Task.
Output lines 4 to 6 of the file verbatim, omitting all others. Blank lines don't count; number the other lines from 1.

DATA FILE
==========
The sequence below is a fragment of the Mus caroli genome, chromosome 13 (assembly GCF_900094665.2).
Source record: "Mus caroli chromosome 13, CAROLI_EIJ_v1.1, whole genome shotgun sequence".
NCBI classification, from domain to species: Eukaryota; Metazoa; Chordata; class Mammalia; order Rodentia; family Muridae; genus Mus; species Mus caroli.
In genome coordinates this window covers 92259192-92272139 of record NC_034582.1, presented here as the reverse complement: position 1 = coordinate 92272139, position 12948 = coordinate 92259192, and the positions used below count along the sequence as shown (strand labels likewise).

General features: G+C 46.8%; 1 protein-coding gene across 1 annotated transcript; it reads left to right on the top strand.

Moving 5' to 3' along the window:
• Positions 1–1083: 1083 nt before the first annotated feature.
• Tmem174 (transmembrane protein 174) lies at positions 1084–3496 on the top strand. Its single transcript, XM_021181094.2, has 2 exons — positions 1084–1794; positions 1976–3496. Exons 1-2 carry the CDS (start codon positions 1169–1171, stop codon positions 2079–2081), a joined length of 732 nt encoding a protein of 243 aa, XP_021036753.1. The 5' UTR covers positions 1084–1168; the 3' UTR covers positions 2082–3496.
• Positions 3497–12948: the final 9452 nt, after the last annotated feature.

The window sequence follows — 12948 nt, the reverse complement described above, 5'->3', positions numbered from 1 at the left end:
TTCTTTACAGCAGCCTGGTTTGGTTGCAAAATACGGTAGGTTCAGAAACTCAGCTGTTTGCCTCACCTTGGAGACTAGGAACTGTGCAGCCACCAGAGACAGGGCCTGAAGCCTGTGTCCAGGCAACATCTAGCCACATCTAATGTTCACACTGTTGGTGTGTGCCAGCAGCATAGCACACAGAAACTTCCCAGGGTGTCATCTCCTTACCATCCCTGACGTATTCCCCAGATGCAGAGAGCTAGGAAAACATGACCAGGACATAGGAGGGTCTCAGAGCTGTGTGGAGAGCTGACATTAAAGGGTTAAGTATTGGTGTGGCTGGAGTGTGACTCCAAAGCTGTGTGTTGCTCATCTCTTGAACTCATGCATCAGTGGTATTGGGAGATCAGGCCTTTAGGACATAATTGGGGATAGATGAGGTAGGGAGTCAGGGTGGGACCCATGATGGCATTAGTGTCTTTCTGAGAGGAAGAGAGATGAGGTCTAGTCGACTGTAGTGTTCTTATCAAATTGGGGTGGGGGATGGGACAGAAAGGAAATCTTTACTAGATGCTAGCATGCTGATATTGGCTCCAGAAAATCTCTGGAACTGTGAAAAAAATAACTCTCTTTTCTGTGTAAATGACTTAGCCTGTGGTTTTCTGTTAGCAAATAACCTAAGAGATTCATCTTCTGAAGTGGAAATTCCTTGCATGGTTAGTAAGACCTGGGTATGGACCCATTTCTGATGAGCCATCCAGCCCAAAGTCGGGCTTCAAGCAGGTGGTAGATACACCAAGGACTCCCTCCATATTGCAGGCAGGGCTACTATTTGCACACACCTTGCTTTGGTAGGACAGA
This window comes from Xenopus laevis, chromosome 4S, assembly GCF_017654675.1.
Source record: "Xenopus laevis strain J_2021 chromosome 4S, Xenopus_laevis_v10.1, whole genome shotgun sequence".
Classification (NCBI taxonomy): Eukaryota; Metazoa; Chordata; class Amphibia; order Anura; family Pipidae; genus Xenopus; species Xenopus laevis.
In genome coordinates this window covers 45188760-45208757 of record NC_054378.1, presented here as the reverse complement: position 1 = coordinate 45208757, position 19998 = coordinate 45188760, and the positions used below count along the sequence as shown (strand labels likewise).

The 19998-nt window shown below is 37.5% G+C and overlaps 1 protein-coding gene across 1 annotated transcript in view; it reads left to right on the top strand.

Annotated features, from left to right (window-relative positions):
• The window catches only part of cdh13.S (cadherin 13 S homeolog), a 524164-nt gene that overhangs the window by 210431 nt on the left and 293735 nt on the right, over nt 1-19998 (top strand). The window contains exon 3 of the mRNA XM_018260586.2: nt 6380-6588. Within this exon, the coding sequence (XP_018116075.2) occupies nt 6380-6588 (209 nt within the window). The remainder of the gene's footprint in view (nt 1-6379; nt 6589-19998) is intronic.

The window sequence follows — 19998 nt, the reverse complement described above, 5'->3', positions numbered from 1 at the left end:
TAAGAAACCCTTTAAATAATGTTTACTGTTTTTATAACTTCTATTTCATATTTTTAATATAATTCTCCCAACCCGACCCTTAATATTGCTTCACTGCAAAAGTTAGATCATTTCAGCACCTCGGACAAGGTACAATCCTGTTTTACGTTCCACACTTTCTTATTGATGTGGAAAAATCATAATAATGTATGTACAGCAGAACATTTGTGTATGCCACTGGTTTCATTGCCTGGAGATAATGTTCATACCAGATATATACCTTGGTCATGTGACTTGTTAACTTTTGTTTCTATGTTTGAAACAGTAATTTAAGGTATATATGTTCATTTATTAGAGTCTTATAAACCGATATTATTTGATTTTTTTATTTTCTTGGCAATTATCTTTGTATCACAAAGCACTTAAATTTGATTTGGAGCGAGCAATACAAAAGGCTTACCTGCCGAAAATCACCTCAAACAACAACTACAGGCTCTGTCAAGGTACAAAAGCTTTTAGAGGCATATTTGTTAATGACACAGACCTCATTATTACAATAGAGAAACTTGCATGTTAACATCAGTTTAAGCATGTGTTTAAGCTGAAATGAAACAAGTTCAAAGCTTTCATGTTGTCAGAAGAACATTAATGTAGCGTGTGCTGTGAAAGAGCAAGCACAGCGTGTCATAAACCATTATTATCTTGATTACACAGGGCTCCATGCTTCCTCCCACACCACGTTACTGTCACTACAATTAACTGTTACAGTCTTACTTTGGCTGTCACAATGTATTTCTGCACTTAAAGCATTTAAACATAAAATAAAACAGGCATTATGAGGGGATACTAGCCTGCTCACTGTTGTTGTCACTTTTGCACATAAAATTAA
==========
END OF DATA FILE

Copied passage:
In genome coordinates this window covers 92259192-92272139 of record NC_034582.1, presented here as the reverse complement: position 1 = coordinate 92272139, position 12948 = coordinate 92259192, and the positions used below count along the sequence as shown (strand labels likewise).

General features: G+C 46.8%; 1 protein-coding gene across 1 annotated transcript; it reads left to right on the top strand.

Moving 5' to 3' along the window: